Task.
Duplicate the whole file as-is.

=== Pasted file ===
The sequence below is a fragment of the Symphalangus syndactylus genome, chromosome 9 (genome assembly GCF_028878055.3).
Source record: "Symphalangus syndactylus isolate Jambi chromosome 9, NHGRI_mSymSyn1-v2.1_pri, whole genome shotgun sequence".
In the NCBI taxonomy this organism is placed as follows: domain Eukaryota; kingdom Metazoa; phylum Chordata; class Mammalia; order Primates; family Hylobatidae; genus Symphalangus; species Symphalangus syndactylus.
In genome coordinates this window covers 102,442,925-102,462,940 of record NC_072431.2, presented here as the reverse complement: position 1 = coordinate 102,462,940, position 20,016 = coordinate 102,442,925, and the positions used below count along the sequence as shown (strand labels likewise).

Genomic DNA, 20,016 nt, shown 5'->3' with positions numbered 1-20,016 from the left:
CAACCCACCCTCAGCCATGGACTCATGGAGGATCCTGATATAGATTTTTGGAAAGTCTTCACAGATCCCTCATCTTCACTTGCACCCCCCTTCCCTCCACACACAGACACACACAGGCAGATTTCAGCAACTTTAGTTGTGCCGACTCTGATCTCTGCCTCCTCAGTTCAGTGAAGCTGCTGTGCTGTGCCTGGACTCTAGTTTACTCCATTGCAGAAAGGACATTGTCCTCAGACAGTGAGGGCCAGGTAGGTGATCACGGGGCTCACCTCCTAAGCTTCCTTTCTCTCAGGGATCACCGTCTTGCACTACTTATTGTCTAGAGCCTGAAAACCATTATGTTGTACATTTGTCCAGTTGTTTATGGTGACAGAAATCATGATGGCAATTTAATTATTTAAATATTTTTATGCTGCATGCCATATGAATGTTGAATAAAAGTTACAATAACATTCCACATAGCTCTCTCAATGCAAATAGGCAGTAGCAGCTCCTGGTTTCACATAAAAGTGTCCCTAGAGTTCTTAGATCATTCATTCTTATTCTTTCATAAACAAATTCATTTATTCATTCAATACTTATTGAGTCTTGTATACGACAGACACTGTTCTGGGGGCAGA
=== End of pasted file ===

The sequence below is a fragment of the Symphalangus syndactylus genome, chromosome 9 (genome assembly GCF_028878055.3).
Source record: "Symphalangus syndactylus isolate Jambi chromosome 9, NHGRI_mSymSyn1-v2.1_pri, whole genome shotgun sequence".
In the NCBI taxonomy this organism is placed as follows: domain Eukaryota; kingdom Metazoa; phylum Chordata; class Mammalia; order Primates; family Hylobatidae; genus Symphalangus; species Symphalangus syndactylus.
In genome coordinates this window covers 102,442,925-102,462,940 of record NC_072431.2, presented here as the reverse complement: position 1 = coordinate 102,462,940, position 20,016 = coordinate 102,442,925, and the positions used below count along the sequence as shown (strand labels likewise).

Genomic DNA, 20,016 nt, shown 5'->3' with positions numbered 1-20,016 from the left:
CAACCCACCCTCAGCCATGGACTCATGGAGGATCCTGATATAGATTTTTGGAAAGTCTTCACAGATCCCTCATCTTCACTTGCACCCCCCTTCCCTCCACACACAGACACACACAGGCAGATTTCAGCAACTTTAGTTGTGCCGACTCTGATCTCTGCCTCCTCAGTTCAGTGAAGCTGCTGTGCTGTGCCTGGACTCTAGTTTACTCCATTGCAGAAAGGACATTGTCCTCAGACAGTGAGGGCCAGGTAGGTGATCACGGGGCTCACCTCCTAAGCTTCCTTTCTCTCAGGGATCACCGTCTTGCACTACTTATTGTCTAGAGCCTGAAAACCATTATGTTGTACATTTGTCCAGTTGTTTATGGTGACAGAAATCATGATGGCAATTTAATTATTTAAATATTTTTATGCTGCATGCCATATGAATGTTGAATAAAAGTTACAATAACATTCCACATAGCTCTCTCAATGCAAATAGGCAGTAGCAGCTCCTGGTTTCACATAAAAGTGTCCCTAGAGTTCTTAGATCATTCATTCTTATTCTTTCATAAACAAATTCATTTATTCATTCAATACTTATTGAGTCTTGTATACGACAGACACTGTTCTGGGGGCAGA